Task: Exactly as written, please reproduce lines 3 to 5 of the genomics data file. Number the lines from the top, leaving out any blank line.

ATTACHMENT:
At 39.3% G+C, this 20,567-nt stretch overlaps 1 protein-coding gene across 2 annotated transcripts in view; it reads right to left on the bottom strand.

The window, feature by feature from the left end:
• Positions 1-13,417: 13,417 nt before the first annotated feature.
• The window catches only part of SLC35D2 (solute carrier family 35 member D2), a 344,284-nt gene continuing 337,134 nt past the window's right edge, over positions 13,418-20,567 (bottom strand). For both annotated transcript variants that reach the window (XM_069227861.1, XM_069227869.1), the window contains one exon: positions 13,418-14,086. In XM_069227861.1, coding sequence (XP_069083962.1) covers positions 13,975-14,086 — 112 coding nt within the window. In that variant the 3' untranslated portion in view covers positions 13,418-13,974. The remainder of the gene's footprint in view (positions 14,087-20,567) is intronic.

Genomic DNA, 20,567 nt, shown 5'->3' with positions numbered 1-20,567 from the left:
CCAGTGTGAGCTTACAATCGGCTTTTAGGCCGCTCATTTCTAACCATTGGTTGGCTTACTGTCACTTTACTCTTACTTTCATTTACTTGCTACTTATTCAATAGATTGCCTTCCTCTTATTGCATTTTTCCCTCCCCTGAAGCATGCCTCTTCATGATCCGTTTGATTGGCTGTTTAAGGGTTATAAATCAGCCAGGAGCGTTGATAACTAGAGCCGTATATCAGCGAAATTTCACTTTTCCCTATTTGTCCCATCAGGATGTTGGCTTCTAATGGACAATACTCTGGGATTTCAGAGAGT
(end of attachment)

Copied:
• Positions 1-13,417: 13,417 nt before the first annotated feature.
• The window catches only part of SLC35D2 (solute carrier family 35 member D2), a 344,284-nt gene continuing 337,134 nt past the window's right edge, over positions 13,418-20,567 (bottom strand). For both annotated transcript variants that reach the window (XM_069227861.1, XM_069227869.1), the window contains one exon: positions 13,418-14,086. In XM_069227861.1, coding sequence (XP_069083962.1) covers positions 13,975-14,086 — 112 coding nt within the window. In that variant the 3' untranslated portion in view covers positions 13,418-13,974. The remainder of the gene's footprint in view (positions 14,087-20,567) is intronic.

Genomic DNA, 20,567 nt, shown 5'->3' with positions numbered 1-20,567 from the left: